Two years after New Mexico agreed to overhaul its foster care system in response to a lawsuit claiming it systematically re-traumatizes children in its care, the state lags on its commitments and is struggling to enact the required reforms. The settlement of the Kevin S. complaint, named for one of the plaintiffs, was lauded as groundbreaking when it was announced in March 2020 for its promise to create a “trauma-responsive” system of care that prioritized placing children in secure family settings. But child welfare advocates say the state’s delays in implementing many of the settlement requirements puts thousands of children in state custody at risk of further harm.
New Mexico’s child protective services department is set to receive a funding boost officials say will be used to improve services for foster youth, including creating more specialized placements for some of the state’s most vulnerable kids. During the 2022 New Mexico Legislature, state lawmakers approved a 9.4% funding increase for the Children, Youth and Families Department. CYFD, which asked for nearly $255 million for its general fund ahead of the legislative session, will receive approximately $230 million for its 2023 general fund operating budget.
New Mexico lawmakers passed a bill that strengthens protections for Native American children in state care. The New Mexico Indian Family Protection Act enshrines in state law key provisions of the federal Indian Child Welfare Act, which gives preference to Native families and communities when it comes to fostering or adopting Indigenous children.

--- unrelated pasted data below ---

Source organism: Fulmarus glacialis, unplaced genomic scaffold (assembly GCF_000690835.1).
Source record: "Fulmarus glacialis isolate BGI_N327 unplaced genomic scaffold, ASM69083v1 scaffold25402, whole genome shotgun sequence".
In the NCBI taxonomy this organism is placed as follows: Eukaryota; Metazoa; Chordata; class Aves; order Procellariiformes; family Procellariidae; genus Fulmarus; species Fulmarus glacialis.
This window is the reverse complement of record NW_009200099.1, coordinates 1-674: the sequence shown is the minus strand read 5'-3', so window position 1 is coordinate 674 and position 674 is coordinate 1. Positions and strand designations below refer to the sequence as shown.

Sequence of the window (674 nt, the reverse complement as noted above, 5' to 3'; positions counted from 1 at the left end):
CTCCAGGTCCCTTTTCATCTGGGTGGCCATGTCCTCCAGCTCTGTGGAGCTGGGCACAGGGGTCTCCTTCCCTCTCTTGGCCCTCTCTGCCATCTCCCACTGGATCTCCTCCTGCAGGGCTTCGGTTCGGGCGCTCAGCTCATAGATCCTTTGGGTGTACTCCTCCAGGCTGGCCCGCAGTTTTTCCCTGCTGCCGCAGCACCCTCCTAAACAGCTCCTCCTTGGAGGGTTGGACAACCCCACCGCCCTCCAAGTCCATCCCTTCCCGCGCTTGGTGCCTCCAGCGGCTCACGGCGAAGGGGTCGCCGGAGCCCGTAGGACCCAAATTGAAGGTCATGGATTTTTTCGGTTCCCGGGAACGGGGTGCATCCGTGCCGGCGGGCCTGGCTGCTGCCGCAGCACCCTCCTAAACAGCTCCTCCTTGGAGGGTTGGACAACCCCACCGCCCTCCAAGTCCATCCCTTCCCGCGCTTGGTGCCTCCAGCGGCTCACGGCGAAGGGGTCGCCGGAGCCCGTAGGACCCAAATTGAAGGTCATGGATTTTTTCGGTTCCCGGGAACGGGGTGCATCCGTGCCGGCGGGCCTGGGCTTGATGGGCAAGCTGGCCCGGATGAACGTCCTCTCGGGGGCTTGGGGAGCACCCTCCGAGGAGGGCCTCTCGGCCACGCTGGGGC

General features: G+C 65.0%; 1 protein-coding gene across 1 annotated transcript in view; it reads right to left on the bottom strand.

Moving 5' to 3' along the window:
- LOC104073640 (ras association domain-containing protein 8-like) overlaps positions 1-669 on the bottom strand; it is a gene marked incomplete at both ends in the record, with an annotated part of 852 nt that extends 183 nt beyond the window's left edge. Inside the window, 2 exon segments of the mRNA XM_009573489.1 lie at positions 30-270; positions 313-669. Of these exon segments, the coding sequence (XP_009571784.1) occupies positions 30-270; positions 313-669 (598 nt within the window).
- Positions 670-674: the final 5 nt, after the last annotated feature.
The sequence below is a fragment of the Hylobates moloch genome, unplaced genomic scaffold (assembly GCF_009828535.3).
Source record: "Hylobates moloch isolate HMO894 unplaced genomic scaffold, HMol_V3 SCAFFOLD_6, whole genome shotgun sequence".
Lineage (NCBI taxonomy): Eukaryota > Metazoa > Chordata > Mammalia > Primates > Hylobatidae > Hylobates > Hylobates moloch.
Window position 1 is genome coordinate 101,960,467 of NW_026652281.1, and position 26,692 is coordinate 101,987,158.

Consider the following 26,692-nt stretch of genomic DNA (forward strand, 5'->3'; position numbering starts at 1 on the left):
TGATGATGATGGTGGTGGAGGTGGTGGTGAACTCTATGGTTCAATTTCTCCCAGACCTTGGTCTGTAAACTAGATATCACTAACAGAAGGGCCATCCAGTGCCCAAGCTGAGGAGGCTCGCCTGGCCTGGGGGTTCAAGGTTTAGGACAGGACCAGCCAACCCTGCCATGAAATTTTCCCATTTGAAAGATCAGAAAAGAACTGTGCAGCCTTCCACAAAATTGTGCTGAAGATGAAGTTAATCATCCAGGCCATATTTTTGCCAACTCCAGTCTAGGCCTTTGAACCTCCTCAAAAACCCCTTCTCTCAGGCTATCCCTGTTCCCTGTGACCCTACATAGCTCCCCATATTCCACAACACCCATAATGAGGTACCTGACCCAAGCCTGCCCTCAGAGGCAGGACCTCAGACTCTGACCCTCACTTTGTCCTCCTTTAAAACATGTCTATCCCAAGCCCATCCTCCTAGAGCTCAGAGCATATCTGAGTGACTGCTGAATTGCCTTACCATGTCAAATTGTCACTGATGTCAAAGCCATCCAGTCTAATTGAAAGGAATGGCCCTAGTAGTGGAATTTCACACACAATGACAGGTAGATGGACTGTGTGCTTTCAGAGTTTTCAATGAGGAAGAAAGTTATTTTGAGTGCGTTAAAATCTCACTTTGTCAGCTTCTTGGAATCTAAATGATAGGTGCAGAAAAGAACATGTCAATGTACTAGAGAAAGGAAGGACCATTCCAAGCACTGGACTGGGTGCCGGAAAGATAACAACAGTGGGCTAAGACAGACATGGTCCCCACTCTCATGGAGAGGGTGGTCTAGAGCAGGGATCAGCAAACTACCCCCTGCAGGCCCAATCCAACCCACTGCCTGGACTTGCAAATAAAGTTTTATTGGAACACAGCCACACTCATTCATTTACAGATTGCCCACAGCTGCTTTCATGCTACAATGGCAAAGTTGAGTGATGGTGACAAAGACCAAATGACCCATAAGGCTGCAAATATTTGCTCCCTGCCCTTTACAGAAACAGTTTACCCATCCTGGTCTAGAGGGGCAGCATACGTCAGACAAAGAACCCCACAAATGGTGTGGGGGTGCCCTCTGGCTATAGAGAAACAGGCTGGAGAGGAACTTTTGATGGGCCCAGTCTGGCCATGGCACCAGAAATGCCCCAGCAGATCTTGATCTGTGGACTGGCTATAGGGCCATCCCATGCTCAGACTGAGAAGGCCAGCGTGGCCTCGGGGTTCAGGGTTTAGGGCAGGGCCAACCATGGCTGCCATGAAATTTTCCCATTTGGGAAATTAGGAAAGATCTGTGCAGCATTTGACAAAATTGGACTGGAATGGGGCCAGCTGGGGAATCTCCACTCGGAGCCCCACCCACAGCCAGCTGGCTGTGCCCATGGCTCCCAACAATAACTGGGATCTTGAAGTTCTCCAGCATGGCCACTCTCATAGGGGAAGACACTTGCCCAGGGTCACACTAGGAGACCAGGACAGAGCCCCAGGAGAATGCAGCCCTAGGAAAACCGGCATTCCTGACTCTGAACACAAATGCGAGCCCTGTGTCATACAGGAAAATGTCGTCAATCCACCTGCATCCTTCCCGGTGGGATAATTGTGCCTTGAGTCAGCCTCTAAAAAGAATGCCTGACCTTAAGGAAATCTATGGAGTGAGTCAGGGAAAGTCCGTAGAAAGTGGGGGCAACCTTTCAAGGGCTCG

Child welfare professionals in New Mexico are applauding passage of a bill they say will improve legal representation for youth and families impacted by foster care. Advocates say that the creation of an independent Office of Family Representation and Advocacy will help families connect to higher quality — and better paid — legal aid.
Proposed reforms to New Mexico’s juvenile sentencing rules failed to become law for a second year in a row after the bill’s sponsors pulled it, saying the legislation had been amended “beyond recognition.”
An education policy expert has resigned her post at the New Mexico Legislature following a long-simmering controversy over remarks she made about Native American students in 2019. Legislative Education Study Committee director Rachel Gudgel announced her resignation last week, ending her tenure as a top nonpartisan adviser to lawmakers focused on education policy, where she earned around $130,000 per year.
A first round of pandemic aid payments to young adults transitioning out of foster care is expected to go out this month after New Mexico received $1.8 million from the federal government for the program. Information on the second round of applications—open to New Mexicans aged 21 to 26 who were involved in the state foster care system—will be available on the CYFD.org homepage in early August, according to the New Mexico Children, Youth and Families Department.
Child Tax Credit payments are a key part of Democrats' COVID-19 aid bill passed in March, but for policymakers they are more than just an attempt to help families recover from the pandemic. The monthly checks of up to $300 per child for millions of families are part of an ambitious attempt to shrink child poverty and rethink the American social safety net in the process.